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Bat Research Assistant Needed (Volunteer)

Reference   (Please mention Stopdodo/Environment Jobs in your application)
Location Texas - America North
Type Fixed Term and Permanent Roles
Status Full Time
Level First Level
Deadline 20/02/2010
Company Name Bat Conservation International (BCI)
Contact Name
Website Further Details / Applications
Bat Conservation International (BCI) logo
Directory Entry :
Also Listing:

Dates: April 15 – August 15 , 2010 (minimum of one month commitment)

Location: San Saba, Texas 2 hours NW of Austin in the Edward's Plateau (Hill Country of Texas)

Minimum Requirements: High school diploma. Looking for a college student or recent college graduate with a career interest in wildlife biology, ecology or conservation biology

Compensation: Room, board and transportation within field site will be provided. Research assistants will be responsible for a three-series rabies vaccination, transportation to/from Austin, TX, and all meals/entertainment when outside of the field site.

Application: Please send résumé, one page description of research interests, contact information for two references (no letters required), and dates available to work to Elizabeth Braun de Torrez at ecbraun@bu.edu

Project Description:

As landscapes change due to agricultural expansion and intensification, there are diminishing examples of intact riparian woodland habitat where many bat species take refuge and forage. The pecan agroecosystem, which comprises over 240,000 acres in Texas, presents a unique example of riparian woodland habitat for roosting and foraging bats, through its integration with riparian plant communities and its structural complexity in an agricultural landscape. Reciprocally, there is anecdotal evidence that bats play a role in the control of two destructive nut feeders, the pecan nut casebearer moth (Acrobasis nuxvorella) and the hickory shuckworm moth (Cydia caryana), along with other pests, which are typically controlled with a variety of synthetic pesticides, but no comprehensive studies have confirmed this or quantified their beneficial impact. With increasing documentation of the detrimental effects of agrochemical inputs on wildlife and findings that loss of habitat is the primary factor in species declines, creative alternatives to traditional farming practices that incorporate biological pest controllers and encourage biodiversity are essential.

The aim of this study is to assess factors that influence habitat selection by roosting and foraging bats in a pecan agroecosystem and to investigate the potential ecosystem services provided by bats through their predation upon pecan pests. Fieldwork from the past two summers have documented the presence of five bat species in the orchards: Brazilian free-tailed bat, Tadarida brasiliensis, cave myotis, Myotis velifer, evening bat, Nycticeus humeralis, eastern red bat, Lasiurus borealis, and tricolored bat, Perimyotis subflavus; preliminary results suggest that both organic and commercial orchards are important sources of habitat for bats in comparison to the arid surrounding landscape.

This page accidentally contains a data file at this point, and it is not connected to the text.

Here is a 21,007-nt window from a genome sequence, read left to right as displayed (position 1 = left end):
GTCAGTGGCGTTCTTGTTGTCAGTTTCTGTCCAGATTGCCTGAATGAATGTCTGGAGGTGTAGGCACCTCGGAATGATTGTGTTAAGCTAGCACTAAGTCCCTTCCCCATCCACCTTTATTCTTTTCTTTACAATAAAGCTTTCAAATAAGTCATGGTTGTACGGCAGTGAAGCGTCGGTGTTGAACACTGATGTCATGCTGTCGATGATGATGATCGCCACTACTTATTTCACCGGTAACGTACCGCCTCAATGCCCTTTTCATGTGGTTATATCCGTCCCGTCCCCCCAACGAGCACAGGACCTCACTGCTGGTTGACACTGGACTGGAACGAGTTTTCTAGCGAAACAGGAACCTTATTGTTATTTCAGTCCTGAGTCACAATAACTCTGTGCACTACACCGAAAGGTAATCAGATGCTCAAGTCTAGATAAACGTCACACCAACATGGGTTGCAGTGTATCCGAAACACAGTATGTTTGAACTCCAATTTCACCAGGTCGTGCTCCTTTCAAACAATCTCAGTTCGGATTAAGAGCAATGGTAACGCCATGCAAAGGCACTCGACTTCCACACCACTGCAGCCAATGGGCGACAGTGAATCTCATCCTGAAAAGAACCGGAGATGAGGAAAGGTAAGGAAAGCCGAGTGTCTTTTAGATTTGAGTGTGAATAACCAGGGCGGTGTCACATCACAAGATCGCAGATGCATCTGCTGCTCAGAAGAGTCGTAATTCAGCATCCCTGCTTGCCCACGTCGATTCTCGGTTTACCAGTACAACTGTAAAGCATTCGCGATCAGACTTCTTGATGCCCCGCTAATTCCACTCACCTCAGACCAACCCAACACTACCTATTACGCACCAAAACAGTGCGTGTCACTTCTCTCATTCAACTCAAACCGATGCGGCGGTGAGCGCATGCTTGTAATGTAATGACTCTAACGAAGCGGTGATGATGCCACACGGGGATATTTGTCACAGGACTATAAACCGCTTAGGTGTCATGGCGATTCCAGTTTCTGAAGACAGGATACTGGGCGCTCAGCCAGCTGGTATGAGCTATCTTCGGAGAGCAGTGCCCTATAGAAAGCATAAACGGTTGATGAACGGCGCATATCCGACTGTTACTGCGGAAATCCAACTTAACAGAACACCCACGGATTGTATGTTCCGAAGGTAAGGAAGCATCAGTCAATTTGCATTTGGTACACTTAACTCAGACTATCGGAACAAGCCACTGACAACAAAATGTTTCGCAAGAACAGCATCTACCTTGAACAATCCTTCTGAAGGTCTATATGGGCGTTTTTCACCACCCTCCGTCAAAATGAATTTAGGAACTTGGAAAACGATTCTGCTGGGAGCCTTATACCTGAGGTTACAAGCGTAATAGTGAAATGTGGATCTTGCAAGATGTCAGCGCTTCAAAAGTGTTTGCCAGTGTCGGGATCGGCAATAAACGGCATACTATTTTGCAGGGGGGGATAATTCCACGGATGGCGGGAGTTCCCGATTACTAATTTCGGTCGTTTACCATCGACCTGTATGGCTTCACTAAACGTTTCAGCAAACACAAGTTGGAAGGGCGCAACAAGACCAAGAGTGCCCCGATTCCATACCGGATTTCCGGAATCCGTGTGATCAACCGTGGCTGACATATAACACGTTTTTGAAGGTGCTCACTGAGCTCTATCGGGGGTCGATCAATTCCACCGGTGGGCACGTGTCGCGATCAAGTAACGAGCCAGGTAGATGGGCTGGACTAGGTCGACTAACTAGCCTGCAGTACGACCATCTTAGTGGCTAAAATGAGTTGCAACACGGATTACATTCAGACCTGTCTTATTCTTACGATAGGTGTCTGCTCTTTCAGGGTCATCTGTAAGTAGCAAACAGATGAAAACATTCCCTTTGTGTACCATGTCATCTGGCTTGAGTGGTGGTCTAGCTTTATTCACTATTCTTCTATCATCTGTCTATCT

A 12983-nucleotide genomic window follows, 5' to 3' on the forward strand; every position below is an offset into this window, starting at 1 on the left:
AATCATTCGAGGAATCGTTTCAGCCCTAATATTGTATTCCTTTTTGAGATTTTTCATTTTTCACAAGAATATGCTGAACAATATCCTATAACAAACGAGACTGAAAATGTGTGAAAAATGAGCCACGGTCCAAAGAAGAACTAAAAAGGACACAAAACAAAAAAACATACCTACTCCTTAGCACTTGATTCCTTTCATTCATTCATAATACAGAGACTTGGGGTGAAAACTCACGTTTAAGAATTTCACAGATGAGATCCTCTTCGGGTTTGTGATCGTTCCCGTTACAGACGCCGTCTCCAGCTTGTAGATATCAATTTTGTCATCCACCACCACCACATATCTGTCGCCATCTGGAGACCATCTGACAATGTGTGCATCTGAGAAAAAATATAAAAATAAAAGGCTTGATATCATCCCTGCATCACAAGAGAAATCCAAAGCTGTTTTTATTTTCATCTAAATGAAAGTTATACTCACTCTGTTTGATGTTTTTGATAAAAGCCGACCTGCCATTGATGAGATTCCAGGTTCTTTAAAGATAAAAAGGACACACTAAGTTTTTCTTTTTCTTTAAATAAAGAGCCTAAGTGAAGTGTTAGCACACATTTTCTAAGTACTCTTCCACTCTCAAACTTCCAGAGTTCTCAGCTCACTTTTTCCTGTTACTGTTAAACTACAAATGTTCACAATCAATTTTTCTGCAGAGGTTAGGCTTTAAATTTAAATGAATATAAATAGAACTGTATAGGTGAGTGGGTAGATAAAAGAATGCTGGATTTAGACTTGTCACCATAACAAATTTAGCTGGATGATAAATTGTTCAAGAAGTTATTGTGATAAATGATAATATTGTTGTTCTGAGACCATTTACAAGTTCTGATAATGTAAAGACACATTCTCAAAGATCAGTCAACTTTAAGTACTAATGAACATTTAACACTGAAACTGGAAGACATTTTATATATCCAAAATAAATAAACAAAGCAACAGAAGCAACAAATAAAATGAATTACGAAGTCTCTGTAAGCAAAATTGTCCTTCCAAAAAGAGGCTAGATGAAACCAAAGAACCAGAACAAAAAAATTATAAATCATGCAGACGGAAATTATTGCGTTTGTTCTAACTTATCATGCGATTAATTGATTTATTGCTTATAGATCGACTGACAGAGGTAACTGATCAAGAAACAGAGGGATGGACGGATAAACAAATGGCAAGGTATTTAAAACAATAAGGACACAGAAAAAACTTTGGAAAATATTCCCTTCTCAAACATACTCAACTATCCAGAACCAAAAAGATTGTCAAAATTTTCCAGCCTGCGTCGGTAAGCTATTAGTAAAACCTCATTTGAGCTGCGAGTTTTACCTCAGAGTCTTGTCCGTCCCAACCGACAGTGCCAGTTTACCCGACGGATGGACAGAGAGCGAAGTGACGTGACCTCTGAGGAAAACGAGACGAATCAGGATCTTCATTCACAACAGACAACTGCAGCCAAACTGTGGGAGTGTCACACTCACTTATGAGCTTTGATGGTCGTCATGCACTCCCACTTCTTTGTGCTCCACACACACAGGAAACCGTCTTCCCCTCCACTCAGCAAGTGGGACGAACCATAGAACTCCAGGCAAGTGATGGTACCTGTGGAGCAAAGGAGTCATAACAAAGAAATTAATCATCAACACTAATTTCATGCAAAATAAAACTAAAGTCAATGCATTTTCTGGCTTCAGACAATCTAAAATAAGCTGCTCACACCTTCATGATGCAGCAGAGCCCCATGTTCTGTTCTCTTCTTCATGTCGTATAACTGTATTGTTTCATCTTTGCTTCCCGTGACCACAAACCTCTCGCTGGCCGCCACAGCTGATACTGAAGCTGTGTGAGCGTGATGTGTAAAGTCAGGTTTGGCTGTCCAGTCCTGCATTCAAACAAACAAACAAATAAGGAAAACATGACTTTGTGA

Methods: To determine habitat use by each bat species, bat diversity and foraging behavior will be documented through use of mist nets, ultrasonic acoustic monitoring and radio tracking. Bats will be captured and fitted with a tiny radiotransmitter and tracked for the duration of the transmitter (5-14 days) to assess both foraging and roosting behavior. Prey availability will be sampled with a variety of insect traps. To evaluate pest control services, fecal samples will be collected from under bat roosts and from individual bats and later analyzed in the lab for the presence of pecan pests. Bat roosts will be censused at dusk with the use of thermal imaging cameras. Various caves in Texas will also be censused with thermal imaging cameras as part of an ongoing monitoring program of Brazilian free-tailed bat maternity colonies.

Assistant Responsibilities: The person selected for this project will primarily assist Elizabeth Braun de Torrez, a Ph.D. candidate from Boston University, in data collection and analysis. The assistant will learn how to safely capture and handle bats, as well as gain experience using monitoring techniques such as radio tracking, acoustic monitoring and thermal imaging cameras. The assistant will be expected to work long hours both at night and during the day, in a hot, arid environment and should be in good physical condition for fieldwork. For motivated individuals, an independent project within the overall framework of the project is an option. No prior experience with bats is necessary but the selected individual will be required to be immunized against rabies.

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